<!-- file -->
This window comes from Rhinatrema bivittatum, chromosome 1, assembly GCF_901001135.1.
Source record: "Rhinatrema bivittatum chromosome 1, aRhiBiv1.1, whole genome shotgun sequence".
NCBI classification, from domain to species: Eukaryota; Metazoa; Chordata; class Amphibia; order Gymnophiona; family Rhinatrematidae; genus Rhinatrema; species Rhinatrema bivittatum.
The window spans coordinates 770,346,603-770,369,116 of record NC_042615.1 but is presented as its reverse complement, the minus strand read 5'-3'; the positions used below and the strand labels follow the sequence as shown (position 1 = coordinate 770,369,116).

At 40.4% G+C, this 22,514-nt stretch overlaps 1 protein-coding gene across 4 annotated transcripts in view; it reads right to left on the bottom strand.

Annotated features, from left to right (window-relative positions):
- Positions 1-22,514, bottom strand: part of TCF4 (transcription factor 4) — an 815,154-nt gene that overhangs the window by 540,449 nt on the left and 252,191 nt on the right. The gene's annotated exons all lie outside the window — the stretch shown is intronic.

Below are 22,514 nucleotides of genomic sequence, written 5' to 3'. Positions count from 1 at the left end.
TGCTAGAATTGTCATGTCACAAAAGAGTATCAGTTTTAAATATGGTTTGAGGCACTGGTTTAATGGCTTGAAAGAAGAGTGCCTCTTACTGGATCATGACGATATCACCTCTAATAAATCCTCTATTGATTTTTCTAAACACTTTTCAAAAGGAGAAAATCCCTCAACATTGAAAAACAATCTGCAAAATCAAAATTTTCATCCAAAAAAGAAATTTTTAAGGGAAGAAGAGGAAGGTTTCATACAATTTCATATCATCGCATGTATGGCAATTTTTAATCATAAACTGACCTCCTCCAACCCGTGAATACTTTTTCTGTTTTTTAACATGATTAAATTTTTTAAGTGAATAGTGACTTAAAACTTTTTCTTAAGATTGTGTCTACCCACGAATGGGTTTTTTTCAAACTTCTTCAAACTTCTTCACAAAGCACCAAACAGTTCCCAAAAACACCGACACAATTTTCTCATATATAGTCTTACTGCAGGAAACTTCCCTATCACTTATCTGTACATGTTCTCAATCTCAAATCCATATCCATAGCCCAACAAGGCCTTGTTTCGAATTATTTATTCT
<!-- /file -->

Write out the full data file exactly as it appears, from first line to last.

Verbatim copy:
This window comes from Rhinatrema bivittatum, chromosome 1, assembly GCF_901001135.1.
Source record: "Rhinatrema bivittatum chromosome 1, aRhiBiv1.1, whole genome shotgun sequence".
NCBI classification, from domain to species: Eukaryota; Metazoa; Chordata; class Amphibia; order Gymnophiona; family Rhinatrematidae; genus Rhinatrema; species Rhinatrema bivittatum.
The window spans coordinates 770,346,603-770,369,116 of record NC_042615.1 but is presented as its reverse complement, the minus strand read 5'-3'; the positions used below and the strand labels follow the sequence as shown (position 1 = coordinate 770,369,116).

At 40.4% G+C, this 22,514-nt stretch overlaps 1 protein-coding gene across 4 annotated transcripts in view; it reads right to left on the bottom strand.

Annotated features, from left to right (window-relative positions):
- Positions 1-22,514, bottom strand: part of TCF4 (transcription factor 4) — an 815,154-nt gene that overhangs the window by 540,449 nt on the left and 252,191 nt on the right. The gene's annotated exons all lie outside the window — the stretch shown is intronic.

Below are 22,514 nucleotides of genomic sequence, written 5' to 3'. Positions count from 1 at the left end.
TGCTAGAATTGTCATGTCACAAAAGAGTATCAGTTTTAAATATGGTTTGAGGCACTGGTTTAATGGCTTGAAAGAAGAGTGCCTCTTACTGGATCATGACGATATCACCTCTAATAAATCCTCTATTGATTTTTCTAAACACTTTTCAAAAGGAGAAAATCCCTCAACATTGAAAAACAATCTGCAAAATCAAAATTTTCATCCAAAAAAGAAATTTTTAAGGGAAGAAGAGGAAGGTTTCATACAATTTCATATCATCGCATGTATGGCAATTTTTAATCATAAACTGACCTCCTCCAACCCGTGAATACTTTTTCTGTTTTTTAACATGATTAAATTTTTTAAGTGAATAGTGACTTAAAACTTTTTCTTAAGATTGTGTCTACCCACGAATGGGTTTTTTTCAAACTTCTTCAAACTTCTTCACAAAGCACCAAACAGTTCCCAAAAACACCGACACAATTTTCTCATATATAGTCTTACTGCAGGAAACTTCCCTATCACTTATCTGTACATGTTCTCAATCTCAAATCCATATCCATAGCCCAACAAGGCCTTGTTTCGAATTATTTATTCT